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Alternate Routes and Travel Modes Have Been Developed For Commuters

February 24, 2014

(Trenton) – The New Jersey Department of Transportation (NJDOT) today announced that Saturday, April 12 will mark the start of an approximate two-year period for construction activity connected to the $1 billion Pulaski Skyway rehabilitation project, which will improve road and travel conditions in both the northbound and southbound lanes across the deck of the 3.5-mile bridge.  Motorists will be unable to travel in the northbound direction, from Newark to Jersey City, for the duration of the construction period.

A complete rehabilitation of the bridge deck will be carried out by way of two separate contracts, with the first contract rebuilding the Skyway’s two northbound lanes.  When that work is completed, southbound traffic will be shifted to the new northbound bridge deck.  This shift will allow workers to rebuild the two travel lanes that normally carry southbound traffic. 

NJDOT has worked diligently with other transportation agencies for more than a year to develop alternate routes and travel modes for the motorists who currently travel in the northbound direction on the Skyway, which carries Route 1&9 traffic.  It also has worked with local officials, emergency responders, employers, and others to devise strategies to minimize congestion and other negative impacts.

“The Department has invested millions of dollars and thousands of hours of staff time to maximize the capacity of existing roadways, to augment public transportation options, and to anticipate issues before they arise,” said NJDOT Commissioner James Simpson.  “We will achieve the best possible outcome of these efforts if Skyway motorists are aware of the many options that are available to them.  Mapping out several options now will give motorists the agility to try several alternatives in the first days and weeks of the closure.”

NJDOT created a Pulaski Skyway Rehabilitation video that informs viewers of the scope of the project and some of the travel alternatives that will be available to them.  It is posted on the NJDOT’s project website and on the Department’s YouTube channel.  The Department also is producing television and radio advertisements to publicize the alternate routes and travel modes.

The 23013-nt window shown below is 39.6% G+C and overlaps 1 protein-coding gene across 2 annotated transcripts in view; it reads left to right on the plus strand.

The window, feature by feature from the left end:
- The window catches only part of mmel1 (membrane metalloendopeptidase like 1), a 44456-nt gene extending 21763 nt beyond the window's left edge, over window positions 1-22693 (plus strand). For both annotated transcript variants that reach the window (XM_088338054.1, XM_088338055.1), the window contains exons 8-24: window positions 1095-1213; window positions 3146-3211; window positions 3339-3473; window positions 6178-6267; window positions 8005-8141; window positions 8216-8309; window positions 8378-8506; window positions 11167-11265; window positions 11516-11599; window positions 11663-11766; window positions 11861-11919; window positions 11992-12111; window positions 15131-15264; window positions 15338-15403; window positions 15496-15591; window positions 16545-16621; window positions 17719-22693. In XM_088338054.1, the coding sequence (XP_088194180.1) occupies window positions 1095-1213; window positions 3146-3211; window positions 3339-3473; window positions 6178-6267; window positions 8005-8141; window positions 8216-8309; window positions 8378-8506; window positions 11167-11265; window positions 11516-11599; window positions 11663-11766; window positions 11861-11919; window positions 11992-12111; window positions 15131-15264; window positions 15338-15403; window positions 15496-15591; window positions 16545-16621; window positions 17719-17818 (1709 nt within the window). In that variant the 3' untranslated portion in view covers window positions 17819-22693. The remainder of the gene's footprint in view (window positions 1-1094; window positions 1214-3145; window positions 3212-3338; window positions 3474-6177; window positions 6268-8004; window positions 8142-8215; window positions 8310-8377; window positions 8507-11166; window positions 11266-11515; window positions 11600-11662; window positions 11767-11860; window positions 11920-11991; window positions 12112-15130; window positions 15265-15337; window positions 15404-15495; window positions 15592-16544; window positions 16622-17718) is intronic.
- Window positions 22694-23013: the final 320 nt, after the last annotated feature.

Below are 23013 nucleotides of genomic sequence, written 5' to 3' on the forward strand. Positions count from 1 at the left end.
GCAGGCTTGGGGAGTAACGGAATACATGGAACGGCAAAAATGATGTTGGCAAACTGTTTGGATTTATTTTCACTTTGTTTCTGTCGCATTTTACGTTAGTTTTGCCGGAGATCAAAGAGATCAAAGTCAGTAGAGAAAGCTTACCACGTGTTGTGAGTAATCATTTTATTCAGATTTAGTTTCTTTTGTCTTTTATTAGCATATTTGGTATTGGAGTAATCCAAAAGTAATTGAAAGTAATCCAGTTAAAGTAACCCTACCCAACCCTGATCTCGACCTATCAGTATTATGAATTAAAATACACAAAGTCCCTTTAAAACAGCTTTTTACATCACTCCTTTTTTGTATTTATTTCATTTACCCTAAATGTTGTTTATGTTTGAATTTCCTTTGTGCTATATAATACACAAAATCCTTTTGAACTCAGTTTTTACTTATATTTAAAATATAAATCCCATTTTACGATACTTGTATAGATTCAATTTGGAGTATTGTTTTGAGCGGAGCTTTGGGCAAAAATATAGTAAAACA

NJDOT has worked with elected officials and public safety professionals from Newark, Kearny, and Jersey City to minimize impacts associated with traffic diversions.  A major focus has been on developing traffic management strategies in Jersey City because 61 percent of motorists who travel northbound on the Skyway have Jersey City, Hoboken or other Hudson County locations as their destination.  Twenty-four percent of northbound Skyway motorists head to New York via the Holland Tunnel, while 19 percent turn from the Skyway onto Route 1&9 T to points north.

The Department and Jersey City are collaborating on detailed plans to minimize congestion on local streets, including Communipaw Avenue and Grand Street. 

The busiest time on Skyway northbound lanes is the morning peak period between 6 a.m. and 9 a.m., when approximately 9,600 vehicles head toward Jersey City, Hoboken, and other Hudson County destinations, as well as to New York City.  

Travel alternatives

Alternate route and mode capacity

The Department’s goal is to identify alternate routes and modes that provide capacity that meets or exceeds the morning peak traffic volume of 9,600 vehicles on the Skyway northbound lanes. The combined capacity of the following strategies does so. 


Public transportation:

Carpools and vanpools:


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